Today we’d like to introduce you to Qigu Jiang.
Qigu, we’d love to hear your story and how you got to where you are today both personally and as an artist.
I came to Chicago from Shanghai, China 31 years ago (1987) with two suitcases and $40 dollar in my pocket. I came as an art student and enrolled in the MFA degree program at The School of the Art Institute of Chicago (on scholarship) and I graduated in 1990. Now, I am an adjunct full professor at the same school where I studied, and I currently teach both studio painting and art history courses. I am also the director (since 2008) for a none-for-profit gallery, The Research House for Asian Art (RHAA). RHAA promotes the cultural exchange between Asia and The United States and holds art exhibitions on regular bases. It is in Bridgeport in Chicago.
As an artist, I’ve been experimenting with many different art media including conceptual painting, installation, performance, oil painting, calligraphy, and ink painting in my artistic career. I have exhibited my work worldwide in galleries and museums in Asia, Europe, and here at home in America.
We’d love to hear more about your art. What do you do and why and what do you hope others will take away from your work?
Although I’ve been trying to create art with different art media all my life, I concentrate on ink painting in more recent years. As an art medium, ink painting has been practiced in China (Shuimohua), Japan (Sumi-e) and other Asian countries for thousands of years, however, the tradition continues today. The ink painting is unique, artist uses brush, ink, and water to paint on rice paper, and the traditional themes of the ink painting are all related with nature such as bamboo, chrysanthemum, birds and landscape, etc. The philosophy behind the ink panting is also very different from that of Western painting; for example, there is a teaching of ink painting which says: an ink artist must “uses ink as precious as gold”, which means he must restrain himself within the limit of his resources, never to abuse them. This principle could not only apply to an ink artist but all people in general in our society no matter what his or her cultural background is. In the West, we could find similar art practice commonly called the minimalism, however, only in an aesthetic sense, we can see the similarity between the ink painting and the minimalism, but as far as the social context goes, they are totally different. Ink painting also involves the meditation and artists would meditate first by making the ink in the traditional way before starting to paint, so your mind and your body will come as one when painting.
I studied ink painting when I was very young in China with a few masters, they taught me how to paint bamboo, landscape, etc. After I came to the United States, I have been exploring so many different things such as conceptual art and performance, but I never stopped to paint with ink. I have few bodies of ink works and themes ranging from figures, portraits, scholar rocks, to abstractions. I would be happy to share all my ink painting with you.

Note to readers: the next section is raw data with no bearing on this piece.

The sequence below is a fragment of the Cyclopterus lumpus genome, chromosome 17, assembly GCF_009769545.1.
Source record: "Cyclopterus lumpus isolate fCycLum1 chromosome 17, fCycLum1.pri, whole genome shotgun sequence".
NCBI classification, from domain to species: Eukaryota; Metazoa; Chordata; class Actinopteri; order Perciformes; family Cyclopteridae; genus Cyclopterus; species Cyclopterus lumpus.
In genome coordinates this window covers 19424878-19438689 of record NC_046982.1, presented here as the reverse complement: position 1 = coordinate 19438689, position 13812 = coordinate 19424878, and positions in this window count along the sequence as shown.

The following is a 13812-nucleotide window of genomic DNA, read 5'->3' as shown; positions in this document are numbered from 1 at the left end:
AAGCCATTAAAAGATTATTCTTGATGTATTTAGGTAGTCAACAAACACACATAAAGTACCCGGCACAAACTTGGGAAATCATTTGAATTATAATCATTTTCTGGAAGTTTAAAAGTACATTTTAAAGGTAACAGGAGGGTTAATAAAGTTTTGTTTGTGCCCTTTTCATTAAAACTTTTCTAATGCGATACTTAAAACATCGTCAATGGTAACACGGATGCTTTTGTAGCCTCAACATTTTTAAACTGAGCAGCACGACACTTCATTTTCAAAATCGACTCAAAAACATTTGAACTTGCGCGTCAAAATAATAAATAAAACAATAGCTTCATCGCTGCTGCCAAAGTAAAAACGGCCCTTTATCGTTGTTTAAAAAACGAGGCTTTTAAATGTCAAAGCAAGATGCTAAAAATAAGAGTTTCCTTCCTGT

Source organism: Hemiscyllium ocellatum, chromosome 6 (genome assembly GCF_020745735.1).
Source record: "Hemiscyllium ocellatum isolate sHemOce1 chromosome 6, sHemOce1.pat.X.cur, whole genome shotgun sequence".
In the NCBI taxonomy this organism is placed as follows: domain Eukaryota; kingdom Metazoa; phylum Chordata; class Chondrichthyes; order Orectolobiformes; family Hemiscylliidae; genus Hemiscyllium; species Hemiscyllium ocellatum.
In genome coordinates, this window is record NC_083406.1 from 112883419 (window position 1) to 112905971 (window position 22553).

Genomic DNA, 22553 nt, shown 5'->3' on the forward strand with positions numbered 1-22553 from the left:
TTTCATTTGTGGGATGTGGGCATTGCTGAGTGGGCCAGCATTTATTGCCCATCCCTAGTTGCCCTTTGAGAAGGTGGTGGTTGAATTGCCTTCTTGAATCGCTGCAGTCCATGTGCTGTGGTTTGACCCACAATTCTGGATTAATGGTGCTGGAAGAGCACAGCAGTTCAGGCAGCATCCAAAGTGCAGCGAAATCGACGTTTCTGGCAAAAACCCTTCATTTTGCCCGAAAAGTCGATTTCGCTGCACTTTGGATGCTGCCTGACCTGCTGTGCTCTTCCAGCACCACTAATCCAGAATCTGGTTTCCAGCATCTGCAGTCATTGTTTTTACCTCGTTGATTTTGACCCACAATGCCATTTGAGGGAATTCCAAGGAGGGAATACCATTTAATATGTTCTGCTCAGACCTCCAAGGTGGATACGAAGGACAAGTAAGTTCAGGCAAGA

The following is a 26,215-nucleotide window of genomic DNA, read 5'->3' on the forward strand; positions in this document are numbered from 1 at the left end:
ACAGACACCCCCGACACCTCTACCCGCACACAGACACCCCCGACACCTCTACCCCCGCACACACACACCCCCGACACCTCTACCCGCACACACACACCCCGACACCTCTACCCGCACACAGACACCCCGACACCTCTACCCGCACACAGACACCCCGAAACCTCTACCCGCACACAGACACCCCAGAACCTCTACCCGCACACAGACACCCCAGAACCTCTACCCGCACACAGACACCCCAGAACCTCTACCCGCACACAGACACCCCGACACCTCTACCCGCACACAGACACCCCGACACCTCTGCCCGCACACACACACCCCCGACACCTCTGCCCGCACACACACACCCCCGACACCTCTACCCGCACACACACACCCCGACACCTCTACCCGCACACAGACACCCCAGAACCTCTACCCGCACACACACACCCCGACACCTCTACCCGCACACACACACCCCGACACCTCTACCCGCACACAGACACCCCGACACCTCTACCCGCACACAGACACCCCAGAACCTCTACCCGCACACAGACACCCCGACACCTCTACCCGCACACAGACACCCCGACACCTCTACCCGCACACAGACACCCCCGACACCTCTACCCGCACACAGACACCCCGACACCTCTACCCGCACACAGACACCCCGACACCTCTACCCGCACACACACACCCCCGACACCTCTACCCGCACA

Artists face many challenges, but what do you feel is the most pressing among them?
I think there are always challenges that all artists must face, no matter where you are, who you are, and when the time is. An artist must produce artworks in both good quality and quantity consistently, meanwhile, artist must make a living. It is a historical hard task because there is something other than producing artworks that you can’t control. However, if you’re believing in art, in your heart, and your passion, and you never give up, never cease exploring and trying, your art will prevail.
Do you have any events or exhibitions coming up? Where would one go to see more of your work? How can people support you and your artwork?
Last year I had a sole show at Bannister Gallery of RIC, Rhode Island, and a group show here in Zhou B Art Center in Bridgeport, Chicago. I am preparing my ink figures and scholar’s rocks for Pagoda Red Gallery right now. This year I have already had two shows in Shanghai in the summer, one sole show in Around Space Gallery and one group show in Chun Art Museum. I am planning a major museum show next year, however, it will be Shanghai, hope you can come to see. I don’t have a website, I think there are some images of my work on the internet, so if you interested in seeing my art you may like to google me first, if you like what you see, email to me firstname.lastname@example.org and we can arrange a studio visit.
And as the director of RHAA http://www.researchhouseforasianart.org, I would like to ask your support to our gallery by coming to see our shows. We had two exhibitions in the Fall: Scenes of Resistance in 1968 Chicago: The Photo Archive of K. Kofi Moyi and A City to Wear 2.0, a Survey Show on Contemporary Painting. Hope to see you in the future. Thanks.
- Address: 3217 S Morgan St. Chicago, IL 60608
- Website: http://www.researchhouseforasianart.org/
- Phone: 3129739282
- Email: email@example.com
- Instagram: the research house for asian art
- Facebook: the research house for asian art
Photo by Aimin Chai, Qigu Jiang